Geopolitics for Breakfast
Last week I was in Australia to share some thoughts about the growing rivalry between great powers in Asia. The Down Under denizens I met were fearful – though largely about losing the Ashes to the Pommies. But there is a reason why Oz Prime Minister Kevin Rudd has been speechifying about “Asian regional architecture” – because countries like Australia and Singapore worry that the big boys are getting too belligerent.
I couldn’t think of a place or group of people with less reason to be concerned about Asian geopolitics than the resort town of Coolum and the genial company invited there for Greg Lindsay’s Centre for Independent Studies annual conference. But two score of hardies showed up to hear me at seven in the morning.
My thesis was pretty basic. In the past, Asian geopolitics was about a US-led band of brothers running from Japan to Australia, with China providing some backup from the 1970s onwards, aligned to check the Soviets. When the latter disappeared, everyone began setting up multilateral organizations built on the premise “it’s a small continent after all” and “all we need is trade.” The Southeast Asian nations led the way in this and an alphabet soup of organizations sprung up, most of them beginning with the letter A.
But this hasn’t been hacking it. Why? Because of the rise of China. When a player of this size enters the scene, no multilateral cage is really big enough. The cage just becomes another area of Chinese domination.
China, I argued, wasn’t directly replacing the US. What it was doing was pushing out Japan. But because Tokyo has been such an enormous, if quiet, source of strength for the US this was slowly eroding Washington’s position in Asia.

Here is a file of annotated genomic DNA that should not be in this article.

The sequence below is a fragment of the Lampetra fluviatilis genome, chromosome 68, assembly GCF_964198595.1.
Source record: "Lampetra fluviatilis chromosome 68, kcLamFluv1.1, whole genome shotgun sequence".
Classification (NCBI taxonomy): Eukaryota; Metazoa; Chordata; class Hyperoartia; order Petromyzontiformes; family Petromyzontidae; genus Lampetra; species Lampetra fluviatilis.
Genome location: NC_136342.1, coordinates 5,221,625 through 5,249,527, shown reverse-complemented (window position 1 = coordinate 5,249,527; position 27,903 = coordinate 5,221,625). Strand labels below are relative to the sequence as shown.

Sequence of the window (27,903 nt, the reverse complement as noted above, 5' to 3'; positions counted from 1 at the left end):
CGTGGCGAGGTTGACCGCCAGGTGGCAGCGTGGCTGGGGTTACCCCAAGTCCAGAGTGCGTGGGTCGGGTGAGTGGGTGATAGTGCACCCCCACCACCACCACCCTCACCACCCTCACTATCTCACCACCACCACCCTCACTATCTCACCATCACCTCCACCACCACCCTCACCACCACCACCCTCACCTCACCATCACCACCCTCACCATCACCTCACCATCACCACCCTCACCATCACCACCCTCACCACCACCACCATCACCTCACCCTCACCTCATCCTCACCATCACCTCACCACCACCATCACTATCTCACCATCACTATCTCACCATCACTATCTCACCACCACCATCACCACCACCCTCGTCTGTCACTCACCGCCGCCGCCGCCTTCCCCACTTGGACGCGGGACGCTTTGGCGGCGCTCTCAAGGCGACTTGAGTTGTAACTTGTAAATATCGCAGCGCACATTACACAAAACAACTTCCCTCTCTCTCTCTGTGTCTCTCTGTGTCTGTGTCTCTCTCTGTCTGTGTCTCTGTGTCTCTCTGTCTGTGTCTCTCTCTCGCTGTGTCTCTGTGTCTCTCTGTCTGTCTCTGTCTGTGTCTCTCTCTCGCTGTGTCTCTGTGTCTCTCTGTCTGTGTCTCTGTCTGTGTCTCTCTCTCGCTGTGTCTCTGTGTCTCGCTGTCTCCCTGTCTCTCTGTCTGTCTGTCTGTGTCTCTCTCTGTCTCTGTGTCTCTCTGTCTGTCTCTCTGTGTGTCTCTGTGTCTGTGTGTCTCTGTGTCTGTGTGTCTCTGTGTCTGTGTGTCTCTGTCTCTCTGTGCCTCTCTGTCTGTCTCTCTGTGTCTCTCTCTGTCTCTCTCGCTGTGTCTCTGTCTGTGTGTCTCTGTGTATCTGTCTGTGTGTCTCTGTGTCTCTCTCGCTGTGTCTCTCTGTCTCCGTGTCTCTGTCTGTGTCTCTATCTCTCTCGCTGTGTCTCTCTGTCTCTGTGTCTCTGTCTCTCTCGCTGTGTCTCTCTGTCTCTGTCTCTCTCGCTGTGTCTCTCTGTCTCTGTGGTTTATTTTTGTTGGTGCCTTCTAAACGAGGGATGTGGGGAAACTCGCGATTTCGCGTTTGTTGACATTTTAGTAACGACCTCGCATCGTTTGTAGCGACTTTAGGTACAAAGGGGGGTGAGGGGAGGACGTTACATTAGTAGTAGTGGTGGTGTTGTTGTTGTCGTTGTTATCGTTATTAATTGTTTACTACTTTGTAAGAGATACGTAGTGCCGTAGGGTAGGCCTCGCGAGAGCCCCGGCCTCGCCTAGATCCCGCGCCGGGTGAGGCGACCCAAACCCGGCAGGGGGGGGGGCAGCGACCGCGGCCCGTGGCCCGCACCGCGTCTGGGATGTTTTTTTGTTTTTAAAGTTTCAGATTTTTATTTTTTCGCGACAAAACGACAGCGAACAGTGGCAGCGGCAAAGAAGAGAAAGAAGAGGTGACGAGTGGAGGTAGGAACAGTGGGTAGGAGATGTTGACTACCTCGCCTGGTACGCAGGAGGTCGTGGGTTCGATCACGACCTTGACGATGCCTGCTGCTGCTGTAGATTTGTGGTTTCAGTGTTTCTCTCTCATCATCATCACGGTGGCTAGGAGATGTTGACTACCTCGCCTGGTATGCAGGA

So the US, India and – the new show in town – Indonesia were moving to hedge their bets against China. It’s not that they believe China is an evil empire. It’s just that its future is so uncertain. As the former US State Department number three once told me, “Fifty years from now, India will still be a democracy because you’ve made a decision about your political system. Not even the Chinese know what their system will be like fifty years from now.” They could be Tahiti with a billion people or Nazi Germany with a 500-million strong army.
So everyone hedges. Thus the wooing of India by the US, Indonesia’s impatience with ASEAN and Japan’s push to strategically invest in India.
I ended with an optimistic note, so no one’s croissant would curdle inside them. Asia won’t follow the path of 19th century Europe I argued. One, the big Asian powers were simply too big to be pushed around – they were huge in size and nuclear weapons capable. Two, political legitimacy in Asia was now tied up with economic development in a way that wasn’t the case in old Europe. And full-scale war would cause havoc in any Asian country.
Anyway, watch this space. As I left the breakfast room, a kookaburra laughed raucously.